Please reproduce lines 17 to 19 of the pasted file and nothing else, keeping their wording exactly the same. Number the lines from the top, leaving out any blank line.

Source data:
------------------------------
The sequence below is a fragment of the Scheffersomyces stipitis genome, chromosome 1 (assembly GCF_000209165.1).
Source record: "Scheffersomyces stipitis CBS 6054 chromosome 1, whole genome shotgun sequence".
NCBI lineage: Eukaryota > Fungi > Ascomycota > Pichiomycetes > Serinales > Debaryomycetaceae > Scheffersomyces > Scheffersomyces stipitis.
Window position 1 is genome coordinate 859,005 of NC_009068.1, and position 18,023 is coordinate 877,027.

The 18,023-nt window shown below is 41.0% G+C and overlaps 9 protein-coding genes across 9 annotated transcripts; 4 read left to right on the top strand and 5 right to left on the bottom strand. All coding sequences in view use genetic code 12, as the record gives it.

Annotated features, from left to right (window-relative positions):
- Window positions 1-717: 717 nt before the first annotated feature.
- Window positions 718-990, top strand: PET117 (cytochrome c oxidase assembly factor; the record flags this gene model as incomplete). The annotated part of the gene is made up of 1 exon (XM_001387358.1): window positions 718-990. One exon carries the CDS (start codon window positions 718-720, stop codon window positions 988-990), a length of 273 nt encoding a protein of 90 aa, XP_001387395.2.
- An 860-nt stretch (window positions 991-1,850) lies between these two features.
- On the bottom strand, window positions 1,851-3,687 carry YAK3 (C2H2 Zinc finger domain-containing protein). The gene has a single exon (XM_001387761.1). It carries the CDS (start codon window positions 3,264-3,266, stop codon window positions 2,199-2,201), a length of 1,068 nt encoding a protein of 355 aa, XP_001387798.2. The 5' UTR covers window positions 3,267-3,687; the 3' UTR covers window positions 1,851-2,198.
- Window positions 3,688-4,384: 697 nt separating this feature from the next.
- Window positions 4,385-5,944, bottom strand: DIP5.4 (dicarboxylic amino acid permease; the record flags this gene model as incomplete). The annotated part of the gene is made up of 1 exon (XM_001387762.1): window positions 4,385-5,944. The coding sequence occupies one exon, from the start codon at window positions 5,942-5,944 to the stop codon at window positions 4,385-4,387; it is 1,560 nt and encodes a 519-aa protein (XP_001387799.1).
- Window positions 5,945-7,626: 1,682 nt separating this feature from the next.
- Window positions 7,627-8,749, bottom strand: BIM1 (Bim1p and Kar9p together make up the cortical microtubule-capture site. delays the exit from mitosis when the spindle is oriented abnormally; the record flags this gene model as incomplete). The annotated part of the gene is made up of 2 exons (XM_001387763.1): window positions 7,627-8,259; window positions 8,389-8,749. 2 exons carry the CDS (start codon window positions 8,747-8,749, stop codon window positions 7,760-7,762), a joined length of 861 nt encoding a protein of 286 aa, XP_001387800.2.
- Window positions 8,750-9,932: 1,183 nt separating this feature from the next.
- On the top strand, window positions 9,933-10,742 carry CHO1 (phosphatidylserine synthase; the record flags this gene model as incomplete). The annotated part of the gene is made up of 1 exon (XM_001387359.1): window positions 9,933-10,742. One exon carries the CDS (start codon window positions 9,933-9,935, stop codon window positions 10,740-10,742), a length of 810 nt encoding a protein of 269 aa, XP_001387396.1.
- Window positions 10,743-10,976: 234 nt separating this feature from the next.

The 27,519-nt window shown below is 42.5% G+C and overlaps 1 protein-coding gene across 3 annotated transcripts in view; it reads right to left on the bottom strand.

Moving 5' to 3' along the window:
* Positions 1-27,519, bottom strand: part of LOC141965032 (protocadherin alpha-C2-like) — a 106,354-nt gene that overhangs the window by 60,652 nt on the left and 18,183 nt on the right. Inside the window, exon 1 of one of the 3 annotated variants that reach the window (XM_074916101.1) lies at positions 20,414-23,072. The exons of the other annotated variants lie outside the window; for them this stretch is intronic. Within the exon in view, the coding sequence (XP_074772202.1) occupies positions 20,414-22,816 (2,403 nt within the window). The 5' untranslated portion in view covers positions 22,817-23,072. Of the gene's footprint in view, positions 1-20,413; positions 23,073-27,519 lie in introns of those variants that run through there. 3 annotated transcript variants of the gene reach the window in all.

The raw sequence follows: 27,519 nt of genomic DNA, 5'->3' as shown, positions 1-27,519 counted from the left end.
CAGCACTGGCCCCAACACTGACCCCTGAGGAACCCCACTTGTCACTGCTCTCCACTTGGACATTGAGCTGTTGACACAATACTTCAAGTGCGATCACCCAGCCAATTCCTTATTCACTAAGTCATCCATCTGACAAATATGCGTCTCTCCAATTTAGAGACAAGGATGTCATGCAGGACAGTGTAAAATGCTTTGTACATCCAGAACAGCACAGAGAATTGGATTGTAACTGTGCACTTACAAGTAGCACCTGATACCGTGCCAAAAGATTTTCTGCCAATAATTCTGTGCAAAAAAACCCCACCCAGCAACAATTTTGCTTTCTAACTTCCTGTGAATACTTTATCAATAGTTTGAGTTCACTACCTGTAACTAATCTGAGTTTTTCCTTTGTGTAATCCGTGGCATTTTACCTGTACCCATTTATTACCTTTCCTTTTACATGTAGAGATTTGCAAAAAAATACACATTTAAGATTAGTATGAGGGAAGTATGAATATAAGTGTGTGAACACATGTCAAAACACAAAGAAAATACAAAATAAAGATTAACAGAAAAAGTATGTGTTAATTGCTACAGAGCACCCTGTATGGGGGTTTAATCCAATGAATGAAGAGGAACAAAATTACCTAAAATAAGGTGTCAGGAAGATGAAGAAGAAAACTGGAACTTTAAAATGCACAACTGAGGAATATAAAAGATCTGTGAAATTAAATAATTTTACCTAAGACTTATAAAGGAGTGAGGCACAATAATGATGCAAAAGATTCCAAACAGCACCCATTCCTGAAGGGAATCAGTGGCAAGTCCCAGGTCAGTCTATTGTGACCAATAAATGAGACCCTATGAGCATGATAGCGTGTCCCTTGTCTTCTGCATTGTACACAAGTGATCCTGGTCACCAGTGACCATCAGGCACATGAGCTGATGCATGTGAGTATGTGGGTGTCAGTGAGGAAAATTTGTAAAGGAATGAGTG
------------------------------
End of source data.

- Window positions 10,743-10,976: 234 nt separating this feature from the next.

The 27,519-nt window shown below is 42.5% G+C and overlaps 1 protein-coding gene across 3 annotated transcripts in view; it reads right to left on the bottom strand.

Moving 5' to 3' along the window: